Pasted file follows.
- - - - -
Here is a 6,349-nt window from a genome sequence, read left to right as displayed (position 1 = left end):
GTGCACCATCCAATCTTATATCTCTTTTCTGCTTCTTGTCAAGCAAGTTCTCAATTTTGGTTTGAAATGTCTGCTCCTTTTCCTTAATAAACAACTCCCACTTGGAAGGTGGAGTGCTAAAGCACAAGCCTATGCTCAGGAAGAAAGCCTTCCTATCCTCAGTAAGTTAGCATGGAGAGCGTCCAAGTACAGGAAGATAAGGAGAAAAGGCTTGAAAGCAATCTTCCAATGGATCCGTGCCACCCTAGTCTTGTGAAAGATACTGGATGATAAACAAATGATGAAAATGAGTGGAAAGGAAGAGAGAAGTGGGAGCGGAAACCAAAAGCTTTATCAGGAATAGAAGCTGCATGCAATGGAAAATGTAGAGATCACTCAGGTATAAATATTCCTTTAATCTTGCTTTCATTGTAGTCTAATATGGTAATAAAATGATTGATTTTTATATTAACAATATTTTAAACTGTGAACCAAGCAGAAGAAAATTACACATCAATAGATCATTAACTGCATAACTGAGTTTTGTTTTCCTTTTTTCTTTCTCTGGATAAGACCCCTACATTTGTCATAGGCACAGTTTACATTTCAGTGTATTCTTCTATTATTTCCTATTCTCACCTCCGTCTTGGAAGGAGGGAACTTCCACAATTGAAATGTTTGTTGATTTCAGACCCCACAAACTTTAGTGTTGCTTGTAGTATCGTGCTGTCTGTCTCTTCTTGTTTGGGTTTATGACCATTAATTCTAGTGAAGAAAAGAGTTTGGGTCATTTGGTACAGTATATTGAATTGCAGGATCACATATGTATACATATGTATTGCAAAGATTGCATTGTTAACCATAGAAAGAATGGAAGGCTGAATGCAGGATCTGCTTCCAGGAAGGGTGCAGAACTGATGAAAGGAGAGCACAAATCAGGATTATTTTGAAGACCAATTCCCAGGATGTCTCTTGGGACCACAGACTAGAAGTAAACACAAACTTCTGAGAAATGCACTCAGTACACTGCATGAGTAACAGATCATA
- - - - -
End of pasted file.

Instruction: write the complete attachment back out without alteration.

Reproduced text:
Here is a 6,349-nt window from a genome sequence, read left to right as displayed (position 1 = left end):
GTGCACCATCCAATCTTATATCTCTTTTCTGCTTCTTGTCAAGCAAGTTCTCAATTTTGGTTTGAAATGTCTGCTCCTTTTCCTTAATAAACAACTCCCACTTGGAAGGTGGAGTGCTAAAGCACAAGCCTATGCTCAGGAAGAAAGCCTTCCTATCCTCAGTAAGTTAGCATGGAGAGCGTCCAAGTACAGGAAGATAAGGAGAAAAGGCTTGAAAGCAATCTTCCAATGGATCCGTGCCACCCTAGTCTTGTGAAAGATACTGGATGATAAACAAATGATGAAAATGAGTGGAAAGGAAGAGAGAAGTGGGAGCGGAAACCAAAAGCTTTATCAGGAATAGAAGCTGCATGCAATGGAAAATGTAGAGATCACTCAGGTATAAATATTCCTTTAATCTTGCTTTCATTGTAGTCTAATATGGTAATAAAATGATTGATTTTTATATTAACAATATTTTAAACTGTGAACCAAGCAGAAGAAAATTACACATCAATAGATCATTAACTGCATAACTGAGTTTTGTTTTCCTTTTTTCTTTCTCTGGATAAGACCCCTACATTTGTCATAGGCACAGTTTACATTTCAGTGTATTCTTCTATTATTTCCTATTCTCACCTCCGTCTTGGAAGGAGGGAACTTCCACAATTGAAATGTTTGTTGATTTCAGACCCCACAAACTTTAGTGTTGCTTGTAGTATCGTGCTGTCTGTCTCTTCTTGTTTGGGTTTATGACCATTAATTCTAGTGAAGAAAAGAGTTTGGGTCATTTGGTACAGTATATTGAATTGCAGGATCACATATGTATACATATGTATTGCAAAGATTGCATTGTTAACCATAGAAAGAATGGAAGGCTGAATGCAGGATCTGCTTCCAGGAAGGGTGCAGAACTGATGAAAGGAGAGCACAAATCAGGATTATTTTGAAGACCAATTCCCAGGATGTCTCTTGGGACCACAGACTAGAAGTAAACACAAACTTCTGAGAAATGCACTCAGTACACTGCATGAGTAACAGATCATA